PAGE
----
Structured, Small-group Hands-on Teaching Sessions Improve Pre-clerk Knowledge and Confidence in Point-of-care Ultrasound Use and Interpretation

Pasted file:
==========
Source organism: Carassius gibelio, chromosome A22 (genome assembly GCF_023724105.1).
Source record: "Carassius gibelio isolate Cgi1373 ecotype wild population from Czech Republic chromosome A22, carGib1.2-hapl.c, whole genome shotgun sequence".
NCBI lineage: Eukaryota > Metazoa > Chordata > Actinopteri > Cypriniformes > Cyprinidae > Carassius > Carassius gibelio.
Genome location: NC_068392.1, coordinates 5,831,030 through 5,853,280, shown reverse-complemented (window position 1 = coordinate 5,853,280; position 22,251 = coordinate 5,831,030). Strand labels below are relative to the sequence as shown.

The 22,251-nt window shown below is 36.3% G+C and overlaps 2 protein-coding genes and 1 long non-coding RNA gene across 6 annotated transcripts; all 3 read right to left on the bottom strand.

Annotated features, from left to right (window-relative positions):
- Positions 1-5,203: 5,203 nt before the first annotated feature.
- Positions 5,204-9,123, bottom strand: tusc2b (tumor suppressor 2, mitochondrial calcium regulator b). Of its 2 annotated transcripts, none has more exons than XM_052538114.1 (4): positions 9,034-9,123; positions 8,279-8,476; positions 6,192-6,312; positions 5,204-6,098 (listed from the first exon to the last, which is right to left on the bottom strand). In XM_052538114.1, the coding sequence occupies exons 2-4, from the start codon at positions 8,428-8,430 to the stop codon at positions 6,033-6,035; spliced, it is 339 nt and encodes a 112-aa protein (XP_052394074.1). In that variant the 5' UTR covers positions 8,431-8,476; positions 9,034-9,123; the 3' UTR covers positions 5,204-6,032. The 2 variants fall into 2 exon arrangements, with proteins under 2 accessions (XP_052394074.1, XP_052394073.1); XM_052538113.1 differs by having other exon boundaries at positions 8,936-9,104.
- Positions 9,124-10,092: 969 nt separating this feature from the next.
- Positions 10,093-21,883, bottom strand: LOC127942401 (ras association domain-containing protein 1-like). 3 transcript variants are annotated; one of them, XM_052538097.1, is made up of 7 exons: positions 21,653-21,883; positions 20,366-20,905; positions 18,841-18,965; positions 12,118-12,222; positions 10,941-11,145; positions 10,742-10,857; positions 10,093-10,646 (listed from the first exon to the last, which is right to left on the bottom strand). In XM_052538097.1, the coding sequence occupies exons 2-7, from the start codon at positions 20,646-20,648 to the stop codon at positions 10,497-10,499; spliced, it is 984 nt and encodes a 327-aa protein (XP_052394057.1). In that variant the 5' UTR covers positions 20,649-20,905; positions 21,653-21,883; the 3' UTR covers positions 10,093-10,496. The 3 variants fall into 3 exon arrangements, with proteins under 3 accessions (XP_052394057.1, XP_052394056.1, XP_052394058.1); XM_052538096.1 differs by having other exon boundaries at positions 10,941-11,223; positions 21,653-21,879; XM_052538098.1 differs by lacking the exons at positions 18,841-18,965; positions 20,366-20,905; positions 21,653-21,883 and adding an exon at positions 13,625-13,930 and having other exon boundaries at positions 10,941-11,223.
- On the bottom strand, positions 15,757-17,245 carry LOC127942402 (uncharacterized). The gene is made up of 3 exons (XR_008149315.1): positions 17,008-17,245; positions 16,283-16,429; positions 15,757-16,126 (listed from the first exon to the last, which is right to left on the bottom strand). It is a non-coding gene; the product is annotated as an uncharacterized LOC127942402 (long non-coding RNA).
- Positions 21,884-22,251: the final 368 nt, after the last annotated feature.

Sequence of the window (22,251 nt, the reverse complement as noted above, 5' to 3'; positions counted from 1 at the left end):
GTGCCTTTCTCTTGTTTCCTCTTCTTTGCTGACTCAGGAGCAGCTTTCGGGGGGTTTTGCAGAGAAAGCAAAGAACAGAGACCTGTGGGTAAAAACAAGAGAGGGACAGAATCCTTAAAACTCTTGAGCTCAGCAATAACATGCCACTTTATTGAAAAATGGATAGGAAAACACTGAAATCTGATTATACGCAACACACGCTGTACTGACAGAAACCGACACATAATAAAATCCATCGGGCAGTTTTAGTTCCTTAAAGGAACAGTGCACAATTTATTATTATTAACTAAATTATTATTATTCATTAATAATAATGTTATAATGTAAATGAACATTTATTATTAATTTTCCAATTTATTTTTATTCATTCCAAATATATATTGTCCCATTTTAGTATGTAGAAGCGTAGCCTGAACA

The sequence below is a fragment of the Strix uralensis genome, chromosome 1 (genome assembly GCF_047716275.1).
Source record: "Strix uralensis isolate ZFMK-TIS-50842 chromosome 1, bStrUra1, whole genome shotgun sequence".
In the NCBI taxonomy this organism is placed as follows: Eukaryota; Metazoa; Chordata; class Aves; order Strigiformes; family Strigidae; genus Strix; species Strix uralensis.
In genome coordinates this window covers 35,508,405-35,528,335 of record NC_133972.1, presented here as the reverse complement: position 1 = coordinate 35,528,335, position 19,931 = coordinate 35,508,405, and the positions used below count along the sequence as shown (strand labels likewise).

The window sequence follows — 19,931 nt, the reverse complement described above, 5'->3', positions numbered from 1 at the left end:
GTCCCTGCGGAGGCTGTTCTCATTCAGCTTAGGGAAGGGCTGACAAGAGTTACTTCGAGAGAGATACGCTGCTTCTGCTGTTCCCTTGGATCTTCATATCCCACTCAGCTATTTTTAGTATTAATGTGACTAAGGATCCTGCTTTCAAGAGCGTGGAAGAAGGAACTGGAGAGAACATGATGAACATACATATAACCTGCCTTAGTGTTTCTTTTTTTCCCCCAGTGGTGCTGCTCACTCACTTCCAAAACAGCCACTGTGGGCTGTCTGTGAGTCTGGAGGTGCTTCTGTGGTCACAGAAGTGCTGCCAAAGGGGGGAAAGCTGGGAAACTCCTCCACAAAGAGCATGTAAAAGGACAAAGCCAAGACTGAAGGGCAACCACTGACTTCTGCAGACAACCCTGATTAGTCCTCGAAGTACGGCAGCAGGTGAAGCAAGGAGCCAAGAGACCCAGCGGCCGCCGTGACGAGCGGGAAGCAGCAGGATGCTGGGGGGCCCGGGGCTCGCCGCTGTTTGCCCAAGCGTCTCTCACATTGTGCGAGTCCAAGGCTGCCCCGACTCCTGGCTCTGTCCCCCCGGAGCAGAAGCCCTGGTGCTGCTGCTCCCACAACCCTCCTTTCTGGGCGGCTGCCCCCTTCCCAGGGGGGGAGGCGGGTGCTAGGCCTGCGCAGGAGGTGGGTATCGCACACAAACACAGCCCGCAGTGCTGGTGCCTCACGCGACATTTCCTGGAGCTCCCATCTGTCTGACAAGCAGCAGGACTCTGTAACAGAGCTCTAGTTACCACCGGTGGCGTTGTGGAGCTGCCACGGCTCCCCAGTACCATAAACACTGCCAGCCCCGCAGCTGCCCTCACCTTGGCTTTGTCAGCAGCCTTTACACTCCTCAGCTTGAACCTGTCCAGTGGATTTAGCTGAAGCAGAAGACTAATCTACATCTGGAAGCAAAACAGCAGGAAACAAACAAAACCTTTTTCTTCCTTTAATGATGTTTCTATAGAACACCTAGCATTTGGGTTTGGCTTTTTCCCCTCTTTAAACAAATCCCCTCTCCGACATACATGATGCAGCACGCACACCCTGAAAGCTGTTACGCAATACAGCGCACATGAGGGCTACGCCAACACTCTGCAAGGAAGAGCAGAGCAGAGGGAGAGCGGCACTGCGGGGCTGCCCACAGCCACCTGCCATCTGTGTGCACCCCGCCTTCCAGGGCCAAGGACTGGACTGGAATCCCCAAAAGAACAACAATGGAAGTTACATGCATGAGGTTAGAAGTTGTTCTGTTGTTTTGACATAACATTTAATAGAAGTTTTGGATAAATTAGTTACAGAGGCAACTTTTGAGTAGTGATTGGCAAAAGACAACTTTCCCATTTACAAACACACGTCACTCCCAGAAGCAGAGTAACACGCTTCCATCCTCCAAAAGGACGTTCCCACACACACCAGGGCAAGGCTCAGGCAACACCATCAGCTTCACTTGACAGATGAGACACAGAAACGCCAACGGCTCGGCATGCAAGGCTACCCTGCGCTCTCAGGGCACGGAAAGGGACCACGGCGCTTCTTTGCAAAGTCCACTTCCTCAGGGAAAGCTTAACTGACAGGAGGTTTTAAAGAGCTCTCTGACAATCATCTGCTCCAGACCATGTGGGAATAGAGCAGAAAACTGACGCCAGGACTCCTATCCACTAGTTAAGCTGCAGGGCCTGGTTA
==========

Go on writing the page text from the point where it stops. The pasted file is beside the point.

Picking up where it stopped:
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Introduction Many undergraduate medical education (UME) programs have begun adopting point-of-care ultrasound (PoCUS) curricula, reflecting the increasing ubiquity of this technique across medical specialties. The structures of international PoCUS curricula have been extensively studied. However, the efficacy of these curricula to increase knowledge and confidence in PoCUS is less well-studied. We investigated whether a structured, small-group PoCUS teaching session consisting of pre-defined learning objectives, an introductory presentation, and a mandatory hands-on scanning component would increase pre-clerk knowledge of and confidence in PoCUS theory, use, and interpretation. Methods A pre-post study was designed to assess changes in pre-clerk knowledge and confidence in PoCUS theory, use, and interpretation. Pre-clerks were recruited from the Hamilton campus of the Michael G. DeGroote School of Medicine at McMaster University. Pre-clerks were organized into four groups, with an average group size of seven learners. Two preceptors each taught two groups. Sessions included an introductory PowerPoint presentation and one-on-one preceptor-guided practice in identifying abdominal and genitourinary structures using PoCUS. Student responses on pre- and post-intervention surveys were analyzed to identify changes in knowledge and confidence. Student satisfaction with the teaching session was assessed from self-reported levels of agreement with satisfaction statements. The strengths and areas of improvement for the teaching sessions were identified from open-ended survey responses. Results Data from 27 students indicated a significant improvement in knowledge test scores (p < .05), with no significant differences between groups (F(3,23) = 0.64, p = n.s.) or between students with different preceptors (p = n.s.). Students' confidence in PoCUS use and interpretation improved significantly (p < .05 for both), with no significant differences between groups (F(3,23) = 0.70, p = n.s. and F(3,23) = 0.32, p = n.s., respectively) or between students with different preceptors (p = n.s. for both). Improvements in knowledge of and confidence in PoCUS use were significantly correlated (r = .44, p < .05). All of the students agreed that they liked the instruction, content, and structure of the teaching session. The most frequently cited strengths of the teaching sessions were the mandatory individual practice time per student, individualized instruction from and interactions with preceptors, and the small group structure of the sessions. Conclusion This study provides novel evidence that a structured, small-group teaching session featuring a didactic presentation, defined learning objectives, and mandatory hands-on learning can effectively teach introductory PoCUS knowledge and skills to pre-clerks and increase student confidence. Future studies will investigate the retention and application of PoCUS knowledge and skill throughout clerkship and early residency training to determine if this teaching model can facilitate longitudinal PoCUS learning and competency as well as improved diagnostic capabilities as students advance through undergraduate medical training.
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